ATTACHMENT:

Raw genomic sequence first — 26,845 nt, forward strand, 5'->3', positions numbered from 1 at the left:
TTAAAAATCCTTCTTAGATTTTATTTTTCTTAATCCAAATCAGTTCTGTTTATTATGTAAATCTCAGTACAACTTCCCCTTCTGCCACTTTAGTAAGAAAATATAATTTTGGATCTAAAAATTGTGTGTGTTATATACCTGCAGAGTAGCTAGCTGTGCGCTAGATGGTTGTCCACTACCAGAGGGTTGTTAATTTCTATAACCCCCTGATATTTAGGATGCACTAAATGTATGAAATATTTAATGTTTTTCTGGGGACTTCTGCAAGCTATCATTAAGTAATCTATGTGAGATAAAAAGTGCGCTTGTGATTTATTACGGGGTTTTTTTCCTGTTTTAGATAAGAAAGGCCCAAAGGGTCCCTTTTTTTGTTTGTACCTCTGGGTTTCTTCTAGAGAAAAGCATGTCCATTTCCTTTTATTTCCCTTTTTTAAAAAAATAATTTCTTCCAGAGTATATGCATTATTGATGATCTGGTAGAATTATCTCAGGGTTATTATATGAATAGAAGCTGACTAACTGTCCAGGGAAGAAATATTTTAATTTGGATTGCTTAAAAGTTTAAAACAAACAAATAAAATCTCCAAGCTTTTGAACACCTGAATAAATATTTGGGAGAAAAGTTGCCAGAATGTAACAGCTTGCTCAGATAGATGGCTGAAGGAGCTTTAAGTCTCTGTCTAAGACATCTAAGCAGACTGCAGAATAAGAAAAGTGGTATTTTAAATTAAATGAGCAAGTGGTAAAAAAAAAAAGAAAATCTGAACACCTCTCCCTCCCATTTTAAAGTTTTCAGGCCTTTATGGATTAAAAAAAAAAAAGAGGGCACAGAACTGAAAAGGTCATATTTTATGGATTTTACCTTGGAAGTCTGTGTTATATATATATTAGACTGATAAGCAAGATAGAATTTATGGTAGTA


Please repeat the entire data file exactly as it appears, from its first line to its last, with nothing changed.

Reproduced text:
Raw genomic sequence first — 26,845 nt, forward strand, 5'->3', positions numbered from 1 at the left:
TTAAAAATCCTTCTTAGATTTTATTTTTCTTAATCCAAATCAGTTCTGTTTATTATGTAAATCTCAGTACAACTTCCCCTTCTGCCACTTTAGTAAGAAAATATAATTTTGGATCTAAAAATTGTGTGTGTTATATACCTGCAGAGTAGCTAGCTGTGCGCTAGATGGTTGTCCACTACCAGAGGGTTGTTAATTTCTATAACCCCCTGATATTTAGGATGCACTAAATGTATGAAATATTTAATGTTTTTCTGGGGACTTCTGCAAGCTATCATTAAGTAATCTATGTGAGATAAAAAGTGCGCTTGTGATTTATTACGGGGTTTTTTTCCTGTTTTAGATAAGAAAGGCCCAAAGGGTCCCTTTTTTTGTTTGTACCTCTGGGTTTCTTCTAGAGAAAAGCATGTCCATTTCCTTTTATTTCCCTTTTTTAAAAAAATAATTTCTTCCAGAGTATATGCATTATTGATGATCTGGTAGAATTATCTCAGGGTTATTATATGAATAGAAGCTGACTAACTGTCCAGGGAAGAAATATTTTAATTTGGATTGCTTAAAAGTTTAAAACAAACAAATAAAATCTCCAAGCTTTTGAACACCTGAATAAATATTTGGGAGAAAAGTTGCCAGAATGTAACAGCTTGCTCAGATAGATGGCTGAAGGAGCTTTAAGTCTCTGTCTAAGACATCTAAGCAGACTGCAGAATAAGAAAAGTGGTATTTTAAATTAAATGAGCAAGTGGTAAAAAAAAAAAGAAAATCTGAACACCTCTCCCTCCCATTTTAAAGTTTTCAGGCCTTTATGGATTAAAAAAAAAAAAGAGGGCACAGAACTGAAAAGGTCATATTTTATGGATTTTACCTTGGAAGTCTGTGTTATATATATATTAGACTGATAAGCAAGATAGAATTTATGGTAGTA